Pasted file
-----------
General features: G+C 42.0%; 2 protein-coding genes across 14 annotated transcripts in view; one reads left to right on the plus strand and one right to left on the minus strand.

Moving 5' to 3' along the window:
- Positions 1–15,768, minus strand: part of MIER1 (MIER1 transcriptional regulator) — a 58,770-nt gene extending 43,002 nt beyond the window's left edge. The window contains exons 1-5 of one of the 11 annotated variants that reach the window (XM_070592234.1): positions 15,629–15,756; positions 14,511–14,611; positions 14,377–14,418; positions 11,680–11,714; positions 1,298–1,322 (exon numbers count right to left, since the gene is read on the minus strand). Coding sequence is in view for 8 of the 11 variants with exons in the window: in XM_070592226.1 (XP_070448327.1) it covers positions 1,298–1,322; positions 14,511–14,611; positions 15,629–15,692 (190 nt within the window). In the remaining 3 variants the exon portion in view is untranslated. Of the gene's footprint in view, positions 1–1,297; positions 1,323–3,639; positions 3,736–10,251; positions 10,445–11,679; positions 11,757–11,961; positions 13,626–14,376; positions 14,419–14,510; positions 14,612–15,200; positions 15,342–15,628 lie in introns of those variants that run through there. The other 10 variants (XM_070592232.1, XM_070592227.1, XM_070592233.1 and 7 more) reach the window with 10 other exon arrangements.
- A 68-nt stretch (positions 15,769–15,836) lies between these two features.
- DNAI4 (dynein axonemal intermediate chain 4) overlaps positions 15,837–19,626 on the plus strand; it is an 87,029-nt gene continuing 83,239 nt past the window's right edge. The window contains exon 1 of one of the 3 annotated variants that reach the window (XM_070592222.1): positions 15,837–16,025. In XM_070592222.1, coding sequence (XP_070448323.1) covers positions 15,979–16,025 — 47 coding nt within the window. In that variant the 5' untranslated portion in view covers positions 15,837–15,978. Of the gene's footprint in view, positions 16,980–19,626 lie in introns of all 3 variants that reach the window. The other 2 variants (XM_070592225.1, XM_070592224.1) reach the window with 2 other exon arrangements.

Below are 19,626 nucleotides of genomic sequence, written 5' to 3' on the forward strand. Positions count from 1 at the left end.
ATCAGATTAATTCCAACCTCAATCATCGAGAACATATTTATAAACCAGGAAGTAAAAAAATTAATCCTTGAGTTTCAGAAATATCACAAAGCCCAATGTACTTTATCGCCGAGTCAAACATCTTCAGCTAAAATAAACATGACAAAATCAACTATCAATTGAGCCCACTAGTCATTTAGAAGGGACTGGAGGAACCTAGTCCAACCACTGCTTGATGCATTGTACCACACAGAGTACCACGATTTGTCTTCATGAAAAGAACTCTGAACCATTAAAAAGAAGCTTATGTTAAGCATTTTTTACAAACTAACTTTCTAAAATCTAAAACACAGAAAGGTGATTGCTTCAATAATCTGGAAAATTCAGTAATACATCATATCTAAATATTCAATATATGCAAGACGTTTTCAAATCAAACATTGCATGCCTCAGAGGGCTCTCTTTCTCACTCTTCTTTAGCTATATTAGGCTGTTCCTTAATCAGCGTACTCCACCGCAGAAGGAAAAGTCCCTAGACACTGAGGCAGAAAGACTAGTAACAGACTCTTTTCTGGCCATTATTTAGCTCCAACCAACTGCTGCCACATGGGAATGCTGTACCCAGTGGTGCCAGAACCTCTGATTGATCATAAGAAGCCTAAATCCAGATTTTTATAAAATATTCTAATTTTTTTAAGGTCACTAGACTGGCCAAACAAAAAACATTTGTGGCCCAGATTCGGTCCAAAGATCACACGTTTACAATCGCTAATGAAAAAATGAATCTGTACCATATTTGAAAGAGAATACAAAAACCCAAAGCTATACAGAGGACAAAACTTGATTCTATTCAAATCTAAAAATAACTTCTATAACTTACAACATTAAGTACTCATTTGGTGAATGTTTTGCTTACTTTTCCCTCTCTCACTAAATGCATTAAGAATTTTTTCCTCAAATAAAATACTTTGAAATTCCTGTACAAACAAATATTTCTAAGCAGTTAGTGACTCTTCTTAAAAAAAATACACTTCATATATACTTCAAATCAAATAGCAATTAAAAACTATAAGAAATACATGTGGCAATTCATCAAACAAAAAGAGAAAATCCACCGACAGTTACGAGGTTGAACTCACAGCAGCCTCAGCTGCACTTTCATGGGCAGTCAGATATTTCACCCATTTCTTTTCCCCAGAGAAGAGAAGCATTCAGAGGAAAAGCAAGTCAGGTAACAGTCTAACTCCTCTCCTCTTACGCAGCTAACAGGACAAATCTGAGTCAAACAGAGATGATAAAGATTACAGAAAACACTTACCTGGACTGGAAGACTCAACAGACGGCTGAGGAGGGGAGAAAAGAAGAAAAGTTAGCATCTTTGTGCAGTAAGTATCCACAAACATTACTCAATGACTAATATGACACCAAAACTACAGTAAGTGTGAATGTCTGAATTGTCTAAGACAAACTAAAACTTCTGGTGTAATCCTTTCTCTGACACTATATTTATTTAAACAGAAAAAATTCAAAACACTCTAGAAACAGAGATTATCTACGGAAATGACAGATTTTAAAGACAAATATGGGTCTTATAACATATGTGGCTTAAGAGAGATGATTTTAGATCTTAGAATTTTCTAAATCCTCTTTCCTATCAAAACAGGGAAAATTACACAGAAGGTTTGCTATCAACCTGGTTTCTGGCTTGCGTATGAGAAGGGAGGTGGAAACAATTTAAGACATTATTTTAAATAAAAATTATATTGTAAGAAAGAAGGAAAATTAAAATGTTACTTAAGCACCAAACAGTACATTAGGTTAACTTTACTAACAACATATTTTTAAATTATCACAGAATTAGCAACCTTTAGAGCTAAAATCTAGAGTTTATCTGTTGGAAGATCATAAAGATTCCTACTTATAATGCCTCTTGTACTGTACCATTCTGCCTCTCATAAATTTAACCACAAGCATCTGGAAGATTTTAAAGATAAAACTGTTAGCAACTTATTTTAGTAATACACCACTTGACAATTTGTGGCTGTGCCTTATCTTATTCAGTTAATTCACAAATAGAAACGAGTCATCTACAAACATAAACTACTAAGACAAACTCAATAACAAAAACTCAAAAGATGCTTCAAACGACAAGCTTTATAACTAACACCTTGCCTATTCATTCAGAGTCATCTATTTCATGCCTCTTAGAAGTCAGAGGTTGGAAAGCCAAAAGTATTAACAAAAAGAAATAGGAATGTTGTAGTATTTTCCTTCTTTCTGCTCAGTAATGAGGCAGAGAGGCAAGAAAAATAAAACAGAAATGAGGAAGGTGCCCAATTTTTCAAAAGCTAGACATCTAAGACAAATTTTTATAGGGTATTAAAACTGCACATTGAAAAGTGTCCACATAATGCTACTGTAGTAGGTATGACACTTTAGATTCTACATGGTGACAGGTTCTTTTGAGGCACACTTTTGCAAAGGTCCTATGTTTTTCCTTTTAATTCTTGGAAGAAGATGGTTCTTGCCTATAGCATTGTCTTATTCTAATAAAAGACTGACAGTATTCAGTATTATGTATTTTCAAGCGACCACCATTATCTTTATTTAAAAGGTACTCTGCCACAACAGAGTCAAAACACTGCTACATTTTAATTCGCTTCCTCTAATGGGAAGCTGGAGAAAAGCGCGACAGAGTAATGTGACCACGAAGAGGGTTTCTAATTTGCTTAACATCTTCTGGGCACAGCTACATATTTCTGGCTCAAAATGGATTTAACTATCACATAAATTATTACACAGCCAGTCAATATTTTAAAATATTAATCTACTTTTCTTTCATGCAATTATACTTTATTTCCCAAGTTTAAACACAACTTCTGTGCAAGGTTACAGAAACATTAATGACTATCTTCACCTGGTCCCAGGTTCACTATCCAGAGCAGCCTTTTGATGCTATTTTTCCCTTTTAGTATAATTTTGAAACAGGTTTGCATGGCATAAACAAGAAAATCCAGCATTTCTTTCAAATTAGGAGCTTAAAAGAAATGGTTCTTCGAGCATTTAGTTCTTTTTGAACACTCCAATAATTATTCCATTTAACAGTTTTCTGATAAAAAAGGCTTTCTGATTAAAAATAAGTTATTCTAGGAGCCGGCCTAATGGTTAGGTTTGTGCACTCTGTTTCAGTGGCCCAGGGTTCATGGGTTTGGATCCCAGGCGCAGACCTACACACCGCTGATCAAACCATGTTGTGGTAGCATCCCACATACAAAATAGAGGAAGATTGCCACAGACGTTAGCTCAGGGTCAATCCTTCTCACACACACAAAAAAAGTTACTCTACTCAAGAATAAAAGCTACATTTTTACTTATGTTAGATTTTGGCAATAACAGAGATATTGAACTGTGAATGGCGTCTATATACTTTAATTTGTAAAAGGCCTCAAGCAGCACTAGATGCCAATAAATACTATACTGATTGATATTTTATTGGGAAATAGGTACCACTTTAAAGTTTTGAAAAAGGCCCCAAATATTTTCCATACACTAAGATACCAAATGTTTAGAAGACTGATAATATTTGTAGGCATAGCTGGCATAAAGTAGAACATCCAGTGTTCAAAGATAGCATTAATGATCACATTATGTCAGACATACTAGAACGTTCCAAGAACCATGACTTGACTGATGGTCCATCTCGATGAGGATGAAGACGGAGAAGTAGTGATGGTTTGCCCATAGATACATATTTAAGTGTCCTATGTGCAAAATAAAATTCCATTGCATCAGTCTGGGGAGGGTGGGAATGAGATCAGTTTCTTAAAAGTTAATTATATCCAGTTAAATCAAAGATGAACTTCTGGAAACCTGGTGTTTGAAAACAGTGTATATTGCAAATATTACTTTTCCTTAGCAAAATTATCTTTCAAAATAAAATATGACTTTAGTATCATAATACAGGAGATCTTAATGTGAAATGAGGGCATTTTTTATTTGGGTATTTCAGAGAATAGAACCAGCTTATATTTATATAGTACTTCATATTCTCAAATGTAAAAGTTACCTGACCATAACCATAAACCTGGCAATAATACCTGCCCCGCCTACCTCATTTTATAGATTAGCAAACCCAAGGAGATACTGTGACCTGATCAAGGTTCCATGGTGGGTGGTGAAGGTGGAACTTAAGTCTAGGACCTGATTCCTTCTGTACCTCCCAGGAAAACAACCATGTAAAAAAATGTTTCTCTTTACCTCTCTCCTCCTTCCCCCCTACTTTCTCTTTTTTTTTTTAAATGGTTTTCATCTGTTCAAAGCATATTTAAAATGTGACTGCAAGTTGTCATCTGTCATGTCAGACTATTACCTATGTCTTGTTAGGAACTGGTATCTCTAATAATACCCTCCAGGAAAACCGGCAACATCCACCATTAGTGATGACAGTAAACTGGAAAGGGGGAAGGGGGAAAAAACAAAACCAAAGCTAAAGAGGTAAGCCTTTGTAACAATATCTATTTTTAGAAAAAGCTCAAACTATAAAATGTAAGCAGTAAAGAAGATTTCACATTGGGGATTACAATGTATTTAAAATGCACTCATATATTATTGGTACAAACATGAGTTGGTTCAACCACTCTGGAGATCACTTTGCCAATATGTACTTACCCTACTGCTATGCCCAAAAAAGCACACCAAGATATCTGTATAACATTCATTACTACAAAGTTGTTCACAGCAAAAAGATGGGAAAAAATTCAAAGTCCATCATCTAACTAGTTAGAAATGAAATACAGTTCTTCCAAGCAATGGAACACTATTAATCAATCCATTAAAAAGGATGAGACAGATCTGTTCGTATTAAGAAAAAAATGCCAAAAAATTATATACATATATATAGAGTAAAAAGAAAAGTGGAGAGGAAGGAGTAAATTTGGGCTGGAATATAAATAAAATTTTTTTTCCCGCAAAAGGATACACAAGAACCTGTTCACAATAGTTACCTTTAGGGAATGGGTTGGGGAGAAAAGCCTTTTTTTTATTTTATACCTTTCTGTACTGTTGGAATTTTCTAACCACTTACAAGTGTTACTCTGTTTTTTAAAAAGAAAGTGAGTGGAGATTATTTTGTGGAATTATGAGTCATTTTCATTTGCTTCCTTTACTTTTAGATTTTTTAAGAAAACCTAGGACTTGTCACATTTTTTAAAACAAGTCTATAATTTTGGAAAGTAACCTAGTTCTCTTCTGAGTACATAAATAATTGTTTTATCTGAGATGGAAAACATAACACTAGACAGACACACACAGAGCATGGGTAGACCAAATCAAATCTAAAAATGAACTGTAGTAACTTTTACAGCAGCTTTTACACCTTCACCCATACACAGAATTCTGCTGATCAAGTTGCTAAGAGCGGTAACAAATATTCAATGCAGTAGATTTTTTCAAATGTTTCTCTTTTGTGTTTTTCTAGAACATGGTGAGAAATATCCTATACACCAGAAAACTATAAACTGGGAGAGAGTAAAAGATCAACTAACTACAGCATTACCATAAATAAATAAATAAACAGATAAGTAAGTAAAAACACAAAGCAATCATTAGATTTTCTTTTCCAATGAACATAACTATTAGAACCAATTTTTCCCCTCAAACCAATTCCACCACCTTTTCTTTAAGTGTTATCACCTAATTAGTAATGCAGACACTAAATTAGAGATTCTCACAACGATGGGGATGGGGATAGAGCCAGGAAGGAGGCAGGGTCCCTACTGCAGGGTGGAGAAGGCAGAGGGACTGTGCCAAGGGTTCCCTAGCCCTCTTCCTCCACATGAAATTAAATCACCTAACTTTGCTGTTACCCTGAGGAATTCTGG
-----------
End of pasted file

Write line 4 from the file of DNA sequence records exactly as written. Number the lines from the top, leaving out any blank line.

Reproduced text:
- A 68-nt stretch (positions 15,769–15,836) lies between these two features.